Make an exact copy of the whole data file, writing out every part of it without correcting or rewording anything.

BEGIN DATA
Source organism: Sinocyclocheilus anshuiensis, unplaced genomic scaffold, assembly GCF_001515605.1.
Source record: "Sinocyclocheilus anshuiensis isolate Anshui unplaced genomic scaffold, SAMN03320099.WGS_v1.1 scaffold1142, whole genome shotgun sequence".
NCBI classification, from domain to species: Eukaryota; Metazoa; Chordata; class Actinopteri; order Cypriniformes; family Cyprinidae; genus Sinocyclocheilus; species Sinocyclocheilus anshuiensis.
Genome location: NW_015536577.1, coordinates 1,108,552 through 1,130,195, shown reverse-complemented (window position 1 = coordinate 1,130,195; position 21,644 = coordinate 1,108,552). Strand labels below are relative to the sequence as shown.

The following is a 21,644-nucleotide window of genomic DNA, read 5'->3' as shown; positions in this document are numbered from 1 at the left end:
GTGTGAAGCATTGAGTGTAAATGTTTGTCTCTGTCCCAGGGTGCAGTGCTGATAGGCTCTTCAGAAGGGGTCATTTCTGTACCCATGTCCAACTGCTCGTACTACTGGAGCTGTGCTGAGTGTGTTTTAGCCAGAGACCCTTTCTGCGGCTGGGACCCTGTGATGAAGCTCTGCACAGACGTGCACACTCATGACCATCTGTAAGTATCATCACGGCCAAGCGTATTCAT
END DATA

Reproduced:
Source organism: Sinocyclocheilus anshuiensis, unplaced genomic scaffold, assembly GCF_001515605.1.
Source record: "Sinocyclocheilus anshuiensis isolate Anshui unplaced genomic scaffold, SAMN03320099.WGS_v1.1 scaffold1142, whole genome shotgun sequence".
NCBI classification, from domain to species: Eukaryota; Metazoa; Chordata; class Actinopteri; order Cypriniformes; family Cyprinidae; genus Sinocyclocheilus; species Sinocyclocheilus anshuiensis.
Genome location: NW_015536577.1, coordinates 1,108,552 through 1,130,195, shown reverse-complemented (window position 1 = coordinate 1,130,195; position 21,644 = coordinate 1,108,552). Strand labels below are relative to the sequence as shown.

The following is a 21,644-nucleotide window of genomic DNA, read 5'->3' as shown; positions in this document are numbered from 1 at the left end:
GTGTGAAGCATTGAGTGTAAATGTTTGTCTCTGTCCCAGGGTGCAGTGCTGATAGGCTCTTCAGAAGGGGTCATTTCTGTACCCATGTCCAACTGCTCGTACTACTGGAGCTGTGCTGAGTGTGTTTTAGCCAGAGACCCTTTCTGCGGCTGGGACCCTGTGATGAAGCTCTGCACAGACGTGCACACTCATGACCATCTGTAAGTATCATCACGGCCAAGCGTATTCAT